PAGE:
Thief - Fringe review 2014 by Sarah Agnew
Thief by Liam Rudden, Company: LRStageworks
Venue: Marlborough Theatre, Category: Theatre
13-18 May 19:30 £10 (£8) [50 mins]
So, Sailor runs on stage butt naked and stands there, with his back to us. He addresses us, You want to watch do you? he says in an unmistakable Scottish accent. His arms work at his side as he simulates relieving himself. The première of Thief had begun.
Not for the faint hearted they said, hard hitting they said, a tale of robbery, imprisonment and expulsion they said. Thief is a one-man play about a young man abused by life and intent on dishing out his own interpretation of rough justice. Dressed as an archetypal sailor, he tells us that he's been called sailor for so long that he can no longer remember his real name, symbolically representing his shattered sense of self.
The thing is with a one-man show, it can be difficult to pull off. There's only one person on stage to look at, only one voice to listen to. The skill of the writer and performer combined is to make that one voice sustain audience engagement throughout without the diversity a larger cast creates. Matt Robertson aka Sailor had a strong and emphatic delivery, which I felt was given added conviction due to his Scottish accent. He was angry, vulnerable, confused, a victim, a thief. Addressing the audience, he confronted individual members with uncomfortable truths. He was direct, unapologetic and uncompromising.
The writer Liam Rudden gave him a story that created all this, with each new revelation pulling the audience in even further. Rudden created a character whose emotions are not only acted out, but are shared by the audience. Sailor offers us a psyche that is complex, confrontational and crying with pain at the same time. It is a tribute to Rudden's storytelling ability that all of this comes alive. So powerful is this story that I have side-stepped detailing the contents because I don't want to dilute the impact. I want Sailor to tell you his story himself.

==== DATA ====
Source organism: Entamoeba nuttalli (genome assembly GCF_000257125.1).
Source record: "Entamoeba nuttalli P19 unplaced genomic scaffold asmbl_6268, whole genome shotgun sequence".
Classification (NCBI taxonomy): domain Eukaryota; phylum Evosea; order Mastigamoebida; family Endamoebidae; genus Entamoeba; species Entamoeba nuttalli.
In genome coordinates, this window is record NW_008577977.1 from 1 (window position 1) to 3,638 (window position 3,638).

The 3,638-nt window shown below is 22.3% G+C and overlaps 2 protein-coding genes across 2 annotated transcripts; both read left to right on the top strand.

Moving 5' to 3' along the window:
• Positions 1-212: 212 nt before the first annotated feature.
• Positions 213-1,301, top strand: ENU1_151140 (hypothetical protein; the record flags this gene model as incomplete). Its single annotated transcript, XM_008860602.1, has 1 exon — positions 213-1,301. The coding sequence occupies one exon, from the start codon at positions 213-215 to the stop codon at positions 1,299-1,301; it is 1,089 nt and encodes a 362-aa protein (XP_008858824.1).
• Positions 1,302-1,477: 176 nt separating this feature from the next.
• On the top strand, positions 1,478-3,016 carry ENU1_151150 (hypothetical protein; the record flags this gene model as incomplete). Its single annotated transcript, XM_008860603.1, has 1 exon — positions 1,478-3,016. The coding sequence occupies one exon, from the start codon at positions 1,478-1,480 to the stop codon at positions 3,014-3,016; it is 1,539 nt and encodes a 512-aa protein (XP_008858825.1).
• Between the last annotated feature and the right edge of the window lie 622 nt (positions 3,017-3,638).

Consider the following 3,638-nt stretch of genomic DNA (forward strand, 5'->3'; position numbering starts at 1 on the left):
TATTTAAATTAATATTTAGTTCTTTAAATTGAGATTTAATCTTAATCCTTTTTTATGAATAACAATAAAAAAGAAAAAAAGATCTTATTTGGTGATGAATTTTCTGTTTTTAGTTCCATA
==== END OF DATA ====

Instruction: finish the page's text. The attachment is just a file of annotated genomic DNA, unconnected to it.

For those with some existing knowledge of the play you may be wondering why I have not yet mentioned the glaringly obvious. Robertson has the most incredible physique. His physicality forms a huge part of his performance, it is how Sailor defines himself as well as providing some great eye candy. However, for me his winning performance is testament to his acting talent and deserves credit.
As for the play, it is the best play I've ever seen at the Fringe and I'd be surprised if it didn't win some awards. Great drama has the power to inform, to move people and make shifts in consciousness. I feel this play has all this in bucket loads.
Sarah Agnew - follow on Twitter @IrishAggers
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